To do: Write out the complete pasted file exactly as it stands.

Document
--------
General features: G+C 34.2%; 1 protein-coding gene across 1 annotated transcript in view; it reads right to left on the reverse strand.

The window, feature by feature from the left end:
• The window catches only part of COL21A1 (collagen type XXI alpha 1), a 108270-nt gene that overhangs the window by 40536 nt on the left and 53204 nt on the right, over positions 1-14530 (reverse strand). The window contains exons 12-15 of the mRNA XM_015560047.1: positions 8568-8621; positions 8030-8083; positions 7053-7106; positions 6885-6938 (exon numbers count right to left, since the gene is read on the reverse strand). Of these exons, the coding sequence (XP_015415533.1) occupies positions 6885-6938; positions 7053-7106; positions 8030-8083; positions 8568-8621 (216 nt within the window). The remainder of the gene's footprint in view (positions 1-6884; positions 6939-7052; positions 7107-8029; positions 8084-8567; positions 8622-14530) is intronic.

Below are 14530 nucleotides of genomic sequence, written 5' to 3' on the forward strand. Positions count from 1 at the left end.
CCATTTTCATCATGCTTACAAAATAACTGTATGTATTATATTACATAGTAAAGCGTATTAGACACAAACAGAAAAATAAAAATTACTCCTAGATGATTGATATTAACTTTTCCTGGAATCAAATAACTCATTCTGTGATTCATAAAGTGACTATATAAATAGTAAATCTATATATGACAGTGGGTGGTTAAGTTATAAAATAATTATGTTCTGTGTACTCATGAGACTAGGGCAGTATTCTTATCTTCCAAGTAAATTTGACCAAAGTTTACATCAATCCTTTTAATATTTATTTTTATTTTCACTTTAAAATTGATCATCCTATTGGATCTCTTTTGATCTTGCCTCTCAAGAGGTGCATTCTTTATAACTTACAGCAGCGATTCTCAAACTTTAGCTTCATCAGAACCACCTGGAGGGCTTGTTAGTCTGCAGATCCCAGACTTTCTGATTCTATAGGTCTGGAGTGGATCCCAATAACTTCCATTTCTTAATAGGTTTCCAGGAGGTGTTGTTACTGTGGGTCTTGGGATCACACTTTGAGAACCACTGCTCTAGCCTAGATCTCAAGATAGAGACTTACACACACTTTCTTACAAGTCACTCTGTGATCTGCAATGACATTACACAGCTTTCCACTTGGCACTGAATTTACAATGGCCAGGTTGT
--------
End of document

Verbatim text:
General features: G+C 34.2%; 1 protein-coding gene across 1 annotated transcript in view; it reads right to left on the reverse strand.

The window, feature by feature from the left end:
• The window catches only part of COL21A1 (collagen type XXI alpha 1), a 108270-nt gene that overhangs the window by 40536 nt on the left and 53204 nt on the right, over positions 1-14530 (reverse strand). The window contains exons 12-15 of the mRNA XM_015560047.1: positions 8568-8621; positions 8030-8083; positions 7053-7106; positions 6885-6938 (exon numbers count right to left, since the gene is read on the reverse strand). Of these exons, the coding sequence (XP_015415533.1) occupies positions 6885-6938; positions 7053-7106; positions 8030-8083; positions 8568-8621 (216 nt within the window). The remainder of the gene's footprint in view (positions 1-6884; positions 6939-7052; positions 7107-8029; positions 8084-8567; positions 8622-14530) is intronic.

Below are 14530 nucleotides of genomic sequence, written 5' to 3' on the forward strand. Positions count from 1 at the left end.
CCATTTTCATCATGCTTACAAAATAACTGTATGTATTATATTACATAGTAAAGCGTATTAGACACAAACAGAAAAATAAAAATTACTCCTAGATGATTGATATTAACTTTTCCTGGAATCAAATAACTCATTCTGTGATTCATAAAGTGACTATATAAATAGTAAATCTATATATGACAGTGGGTGGTTAAGTTATAAAATAATTATGTTCTGTGTACTCATGAGACTAGGGCAGTATTCTTATCTTCCAAGTAAATTTGACCAAAGTTTACATCAATCCTTTTAATATTTATTTTTATTTTCACTTTAAAATTGATCATCCTATTGGATCTCTTTTGATCTTGCCTCTCAAGAGGTGCATTCTTTATAACTTACAGCAGCGATTCTCAAACTTTAGCTTCATCAGAACCACCTGGAGGGCTTGTTAGTCTGCAGATCCCAGACTTTCTGATTCTATAGGTCTGGAGTGGATCCCAATAACTTCCATTTCTTAATAGGTTTCCAGGAGGTGTTGTTACTGTGGGTCTTGGGATCACACTTTGAGAACCACTGCTCTAGCCTAGATCTCAAGATAGAGACTTACACACACTTTCTTACAAGTCACTCTGTGATCTGCAATGACATTACACAGCTTTCCACTTGGCACTGAATTTACAATGGCCAGGTTGT